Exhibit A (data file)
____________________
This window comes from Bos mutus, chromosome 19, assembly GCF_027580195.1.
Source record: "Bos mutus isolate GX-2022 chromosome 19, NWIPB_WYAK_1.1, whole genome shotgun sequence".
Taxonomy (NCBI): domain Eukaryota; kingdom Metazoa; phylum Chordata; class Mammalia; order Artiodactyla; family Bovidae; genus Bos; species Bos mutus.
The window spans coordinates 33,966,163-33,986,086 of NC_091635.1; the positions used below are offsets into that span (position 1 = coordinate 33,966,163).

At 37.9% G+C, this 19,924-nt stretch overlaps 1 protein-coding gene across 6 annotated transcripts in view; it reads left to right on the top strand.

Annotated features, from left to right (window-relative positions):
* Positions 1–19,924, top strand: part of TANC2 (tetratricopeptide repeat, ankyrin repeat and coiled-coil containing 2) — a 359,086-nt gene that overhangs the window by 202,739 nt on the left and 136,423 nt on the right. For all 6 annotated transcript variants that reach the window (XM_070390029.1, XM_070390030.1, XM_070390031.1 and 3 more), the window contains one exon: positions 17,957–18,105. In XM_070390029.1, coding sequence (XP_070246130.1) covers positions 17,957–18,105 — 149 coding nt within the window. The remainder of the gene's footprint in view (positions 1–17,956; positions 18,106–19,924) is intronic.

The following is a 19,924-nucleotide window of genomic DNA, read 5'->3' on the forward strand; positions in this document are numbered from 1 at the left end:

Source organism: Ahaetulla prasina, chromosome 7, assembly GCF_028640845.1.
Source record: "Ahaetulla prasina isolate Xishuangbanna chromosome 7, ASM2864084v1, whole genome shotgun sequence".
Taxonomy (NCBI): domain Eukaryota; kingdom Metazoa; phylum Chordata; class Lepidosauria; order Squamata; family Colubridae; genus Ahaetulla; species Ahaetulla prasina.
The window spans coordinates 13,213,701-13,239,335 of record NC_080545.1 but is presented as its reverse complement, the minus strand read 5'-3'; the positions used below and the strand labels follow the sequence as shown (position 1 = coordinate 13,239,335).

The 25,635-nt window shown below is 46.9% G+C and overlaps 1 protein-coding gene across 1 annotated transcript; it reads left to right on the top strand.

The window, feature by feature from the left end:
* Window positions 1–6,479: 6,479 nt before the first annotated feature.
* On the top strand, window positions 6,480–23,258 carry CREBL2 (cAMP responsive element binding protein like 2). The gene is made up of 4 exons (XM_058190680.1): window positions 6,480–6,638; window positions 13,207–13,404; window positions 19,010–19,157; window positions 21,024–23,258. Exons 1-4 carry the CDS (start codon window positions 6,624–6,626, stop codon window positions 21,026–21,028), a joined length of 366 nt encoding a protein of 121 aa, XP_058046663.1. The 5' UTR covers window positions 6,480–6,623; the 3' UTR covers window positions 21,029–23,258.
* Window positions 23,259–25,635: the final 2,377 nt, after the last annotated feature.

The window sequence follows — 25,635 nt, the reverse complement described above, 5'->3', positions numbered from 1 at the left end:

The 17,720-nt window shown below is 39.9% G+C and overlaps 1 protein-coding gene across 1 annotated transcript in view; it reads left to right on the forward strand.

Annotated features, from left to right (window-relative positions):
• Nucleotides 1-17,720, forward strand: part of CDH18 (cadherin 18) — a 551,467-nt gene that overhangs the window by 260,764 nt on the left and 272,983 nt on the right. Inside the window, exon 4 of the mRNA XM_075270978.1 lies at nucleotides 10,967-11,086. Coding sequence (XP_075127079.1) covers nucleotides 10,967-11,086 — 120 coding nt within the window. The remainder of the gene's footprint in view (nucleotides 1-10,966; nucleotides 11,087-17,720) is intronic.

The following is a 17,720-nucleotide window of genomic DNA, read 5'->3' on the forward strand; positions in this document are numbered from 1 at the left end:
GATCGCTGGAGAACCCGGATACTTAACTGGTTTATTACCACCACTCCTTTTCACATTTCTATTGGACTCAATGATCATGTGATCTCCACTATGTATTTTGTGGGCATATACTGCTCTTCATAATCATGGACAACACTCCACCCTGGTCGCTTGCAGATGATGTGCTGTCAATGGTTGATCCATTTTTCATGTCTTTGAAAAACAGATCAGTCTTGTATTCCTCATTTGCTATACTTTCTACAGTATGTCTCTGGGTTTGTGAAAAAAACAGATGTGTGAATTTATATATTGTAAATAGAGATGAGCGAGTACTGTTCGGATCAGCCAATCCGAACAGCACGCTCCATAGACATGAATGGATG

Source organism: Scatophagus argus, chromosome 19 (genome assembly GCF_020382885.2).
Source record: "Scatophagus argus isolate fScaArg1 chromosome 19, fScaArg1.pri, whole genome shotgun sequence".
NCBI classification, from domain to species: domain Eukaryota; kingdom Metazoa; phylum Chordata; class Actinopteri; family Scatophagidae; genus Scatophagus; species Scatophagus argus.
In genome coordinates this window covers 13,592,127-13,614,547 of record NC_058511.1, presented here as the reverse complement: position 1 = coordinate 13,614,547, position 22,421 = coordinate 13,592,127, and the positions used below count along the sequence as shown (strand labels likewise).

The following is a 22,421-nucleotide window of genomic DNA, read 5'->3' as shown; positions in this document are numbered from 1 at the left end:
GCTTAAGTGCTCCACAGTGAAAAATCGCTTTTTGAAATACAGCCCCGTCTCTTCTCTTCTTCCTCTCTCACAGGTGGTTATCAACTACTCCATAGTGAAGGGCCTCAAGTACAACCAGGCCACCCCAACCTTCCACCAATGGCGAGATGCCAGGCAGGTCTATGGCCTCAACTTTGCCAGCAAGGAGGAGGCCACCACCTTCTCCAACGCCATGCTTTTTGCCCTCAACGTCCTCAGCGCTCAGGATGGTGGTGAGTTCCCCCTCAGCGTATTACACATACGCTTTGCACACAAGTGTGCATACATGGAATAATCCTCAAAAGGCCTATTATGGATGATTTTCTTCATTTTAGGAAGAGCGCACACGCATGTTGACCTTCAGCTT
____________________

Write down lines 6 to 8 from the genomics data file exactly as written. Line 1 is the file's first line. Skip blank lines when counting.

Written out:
Annotated features, from left to right (window-relative positions):
* Positions 1–19,924, top strand: part of TANC2 (tetratricopeptide repeat, ankyrin repeat and coiled-coil containing 2) — a 359,086-nt gene that overhangs the window by 202,739 nt on the left and 136,423 nt on the right. For all 6 annotated transcript variants that reach the window (XM_070390029.1, XM_070390030.1, XM_070390031.1 and 3 more), the window contains one exon: positions 17,957–18,105. In XM_070390029.1, coding sequence (XP_070246130.1) covers positions 17,957–18,105 — 149 coding nt within the window. The remainder of the gene's footprint in view (positions 1–17,956; positions 18,106–19,924) is intronic.

The following is a 19,924-nucleotide window of genomic DNA, read 5'->3' on the forward strand; positions in this document are numbered from 1 at the left end: